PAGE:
“In small communities it’s harder for us to know what the impacts of a new mine are or having something close down. Those are the kinds of things that non-profits are better fit to respond to, and have that knowledge,” says Stephanie Allen, senior projects manager for BC Housing.
She explains how there are housing opportunities being created here in the northeast by the multi-billion dollar investments in energy and resource extraction. This is creating a pressure and demand for housing, yet at the same time, “Vacancies fluctuate and they were above the provincial average in this region, but we know how that changes, and when there are different pressures with economic development.”
“This is the largest pressure on housing for families and seniors,” explains Allen, “Single parent households are also in families. About 75 percent of seniors’ households are spending 30 percent or more of income on housing. Families it’s 45 percent of household.”
BC Housing’s role in the province is to help people find affordable housing, and to also help industry keep their workforce housed affordably.
They do this through government funding and by lending out the treasury board’s money as a line of credit, and using those funds to create housing.
Allen explains much of the funding is now coming more and more from the non-profit groups who get involved.
“We are in a time where there are no government funded programs. We keep saying we’re hoping there will be an announcement soon from the federal or provincial government. In the absence, not-profit groups must fundraise; they have to look for sources of equity to make projects work. Some of you may be petitioned, but that partnership is great because it creates lasting legacy. Government has also stepped back from owning and operating projects,” she continues, “Non-profit builds a team, representatives and volunteers, and has connections in municipalities. Non-profit groups are better than government agencies to know the local housing needs.”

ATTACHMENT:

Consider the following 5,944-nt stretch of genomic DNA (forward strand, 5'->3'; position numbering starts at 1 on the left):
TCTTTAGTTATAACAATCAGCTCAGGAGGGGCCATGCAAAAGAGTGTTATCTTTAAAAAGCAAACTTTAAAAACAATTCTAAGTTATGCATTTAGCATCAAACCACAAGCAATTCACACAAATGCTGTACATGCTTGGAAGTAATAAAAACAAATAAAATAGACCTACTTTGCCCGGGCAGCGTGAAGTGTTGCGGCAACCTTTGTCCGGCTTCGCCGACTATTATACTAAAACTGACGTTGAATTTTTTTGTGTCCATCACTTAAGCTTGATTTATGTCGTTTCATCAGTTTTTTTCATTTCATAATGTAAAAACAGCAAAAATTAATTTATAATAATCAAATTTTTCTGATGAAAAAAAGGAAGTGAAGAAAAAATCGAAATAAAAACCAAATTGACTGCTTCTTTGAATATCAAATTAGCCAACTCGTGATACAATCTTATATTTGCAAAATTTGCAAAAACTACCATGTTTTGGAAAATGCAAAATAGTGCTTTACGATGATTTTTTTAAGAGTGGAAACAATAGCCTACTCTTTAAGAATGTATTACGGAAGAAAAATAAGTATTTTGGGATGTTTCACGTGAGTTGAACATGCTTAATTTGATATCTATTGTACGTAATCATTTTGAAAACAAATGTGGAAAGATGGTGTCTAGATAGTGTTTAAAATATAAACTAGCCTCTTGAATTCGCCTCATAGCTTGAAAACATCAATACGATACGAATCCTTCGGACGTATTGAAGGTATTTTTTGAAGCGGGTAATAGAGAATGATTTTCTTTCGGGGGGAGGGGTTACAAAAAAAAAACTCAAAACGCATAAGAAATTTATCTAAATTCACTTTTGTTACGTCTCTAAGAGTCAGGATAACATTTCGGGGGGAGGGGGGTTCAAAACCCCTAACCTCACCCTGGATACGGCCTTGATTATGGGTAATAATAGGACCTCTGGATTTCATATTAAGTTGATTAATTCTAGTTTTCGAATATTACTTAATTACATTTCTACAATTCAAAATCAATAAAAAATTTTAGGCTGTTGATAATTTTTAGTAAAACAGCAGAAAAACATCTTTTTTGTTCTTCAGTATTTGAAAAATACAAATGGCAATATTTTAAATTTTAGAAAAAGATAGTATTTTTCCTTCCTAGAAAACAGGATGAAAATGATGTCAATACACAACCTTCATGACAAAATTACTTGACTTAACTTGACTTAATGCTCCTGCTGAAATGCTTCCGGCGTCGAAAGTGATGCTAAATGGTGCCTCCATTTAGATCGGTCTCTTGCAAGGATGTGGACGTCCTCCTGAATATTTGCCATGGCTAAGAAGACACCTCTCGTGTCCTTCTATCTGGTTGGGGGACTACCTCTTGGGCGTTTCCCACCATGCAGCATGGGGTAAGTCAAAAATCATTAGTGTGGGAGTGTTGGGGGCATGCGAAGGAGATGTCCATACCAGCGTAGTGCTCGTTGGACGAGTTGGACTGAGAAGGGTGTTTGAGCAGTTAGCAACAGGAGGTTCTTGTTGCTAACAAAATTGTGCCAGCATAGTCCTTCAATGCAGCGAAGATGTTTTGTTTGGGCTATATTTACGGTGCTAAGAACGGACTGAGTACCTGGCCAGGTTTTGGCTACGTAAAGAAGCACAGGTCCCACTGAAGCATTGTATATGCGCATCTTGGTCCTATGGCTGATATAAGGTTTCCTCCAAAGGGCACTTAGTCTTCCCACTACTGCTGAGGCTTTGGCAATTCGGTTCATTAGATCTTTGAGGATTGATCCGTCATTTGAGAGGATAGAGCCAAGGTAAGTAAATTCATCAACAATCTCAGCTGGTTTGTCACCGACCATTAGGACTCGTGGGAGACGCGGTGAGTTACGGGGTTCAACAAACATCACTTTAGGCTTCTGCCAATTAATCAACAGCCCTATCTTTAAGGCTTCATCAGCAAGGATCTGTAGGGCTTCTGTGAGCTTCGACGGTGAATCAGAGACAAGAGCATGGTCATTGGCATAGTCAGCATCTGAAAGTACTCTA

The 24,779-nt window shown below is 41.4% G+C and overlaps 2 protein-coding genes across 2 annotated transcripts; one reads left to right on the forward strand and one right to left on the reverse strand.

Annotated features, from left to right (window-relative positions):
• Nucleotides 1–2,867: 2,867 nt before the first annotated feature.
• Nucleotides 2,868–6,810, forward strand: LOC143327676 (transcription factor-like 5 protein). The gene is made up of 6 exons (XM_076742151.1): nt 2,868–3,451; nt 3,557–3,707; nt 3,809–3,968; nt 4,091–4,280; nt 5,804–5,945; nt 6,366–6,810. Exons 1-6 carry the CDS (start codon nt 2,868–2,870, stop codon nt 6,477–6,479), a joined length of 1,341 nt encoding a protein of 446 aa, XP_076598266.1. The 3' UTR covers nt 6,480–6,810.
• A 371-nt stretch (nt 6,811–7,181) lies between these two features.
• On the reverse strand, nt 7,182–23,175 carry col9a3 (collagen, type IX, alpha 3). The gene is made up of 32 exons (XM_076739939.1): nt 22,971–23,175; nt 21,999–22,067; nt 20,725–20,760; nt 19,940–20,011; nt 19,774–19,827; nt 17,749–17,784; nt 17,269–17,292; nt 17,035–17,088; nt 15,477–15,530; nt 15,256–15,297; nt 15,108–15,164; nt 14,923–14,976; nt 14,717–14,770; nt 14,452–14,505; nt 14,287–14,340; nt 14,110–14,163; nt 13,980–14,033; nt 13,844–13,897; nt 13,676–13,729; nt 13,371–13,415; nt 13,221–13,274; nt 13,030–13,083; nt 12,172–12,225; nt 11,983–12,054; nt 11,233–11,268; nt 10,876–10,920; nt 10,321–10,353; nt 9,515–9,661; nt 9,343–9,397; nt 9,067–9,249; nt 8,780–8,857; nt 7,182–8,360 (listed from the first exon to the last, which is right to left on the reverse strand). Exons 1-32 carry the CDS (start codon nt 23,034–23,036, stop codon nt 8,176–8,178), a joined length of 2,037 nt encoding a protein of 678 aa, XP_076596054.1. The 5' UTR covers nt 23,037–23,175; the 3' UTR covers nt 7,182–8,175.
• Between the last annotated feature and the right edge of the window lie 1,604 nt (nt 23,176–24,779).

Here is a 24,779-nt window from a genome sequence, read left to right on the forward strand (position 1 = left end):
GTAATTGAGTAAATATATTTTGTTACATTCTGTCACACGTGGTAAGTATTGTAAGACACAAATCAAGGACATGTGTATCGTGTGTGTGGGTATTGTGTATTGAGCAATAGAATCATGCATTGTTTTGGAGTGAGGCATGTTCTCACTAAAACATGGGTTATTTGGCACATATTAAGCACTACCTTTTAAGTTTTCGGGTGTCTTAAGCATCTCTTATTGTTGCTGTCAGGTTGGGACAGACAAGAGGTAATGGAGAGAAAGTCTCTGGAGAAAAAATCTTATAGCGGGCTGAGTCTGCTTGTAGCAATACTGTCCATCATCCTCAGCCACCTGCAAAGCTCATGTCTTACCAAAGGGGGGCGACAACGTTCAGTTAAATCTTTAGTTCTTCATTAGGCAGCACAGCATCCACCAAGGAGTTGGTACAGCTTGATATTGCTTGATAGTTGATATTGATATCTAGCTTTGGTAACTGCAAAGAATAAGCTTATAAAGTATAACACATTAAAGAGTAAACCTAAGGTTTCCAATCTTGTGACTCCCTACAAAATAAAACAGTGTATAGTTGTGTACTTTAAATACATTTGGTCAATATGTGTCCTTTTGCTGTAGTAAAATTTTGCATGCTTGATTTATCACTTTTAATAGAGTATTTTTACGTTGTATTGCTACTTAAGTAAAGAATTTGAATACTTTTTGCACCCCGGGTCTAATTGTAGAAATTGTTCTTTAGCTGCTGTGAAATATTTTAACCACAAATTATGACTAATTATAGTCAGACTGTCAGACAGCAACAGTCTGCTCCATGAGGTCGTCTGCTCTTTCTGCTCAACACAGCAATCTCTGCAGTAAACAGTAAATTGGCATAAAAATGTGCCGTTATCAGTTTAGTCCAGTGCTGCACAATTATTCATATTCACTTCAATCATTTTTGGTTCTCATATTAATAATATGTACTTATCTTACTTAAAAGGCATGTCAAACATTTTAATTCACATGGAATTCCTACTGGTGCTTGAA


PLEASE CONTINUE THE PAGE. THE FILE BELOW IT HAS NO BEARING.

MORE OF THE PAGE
BC Housing offers lending for construction, and mortgages to help projects get going as well as federally the government builds frameworks and offers overall guidelines for how the program should be administered. An example of BC Housings work can be found in Chetwynd. “We worked with Chetwynd to develop land there,” explains Allen, “BC housing has taken the title, offering that land at no charge to a partner who will develop it. We are hoping they will partner with a non-profit and create workforce housing as well as affordable housing for the community.”
Other examples include the Vancouver Olympic legacy units, which were used during the Olympics and have been dismantled and sent to different communities around the province including Chetwynd and Fort St. John. In Tumbler Ridge, BC Housing helped in the creation of the seniors’ housing units on Pioneer Loop.
A non-profit housing provider if they pair with BC Housing and industry could create housing that is 49 percent market value, and 51 percent affordable housing. Allen warns 100 percent must be affordable. Plans can get going rather quickly with board meetings every week.
“We would like to engage the private sector and work with private market developers to create housing where there isn’t a non-profit to do so, or where that developer has specifically targeted affordable housing. There may be some opportunities for leveraging our financing, working with non-profit or developers to make some workforce housing, affordable housing, or do some kind of variation there in,” says Allen.
The project currently underway in Fort St. John for workforce housing is bigger than usual with three bedrooms, “but can provide for families,” says Allen.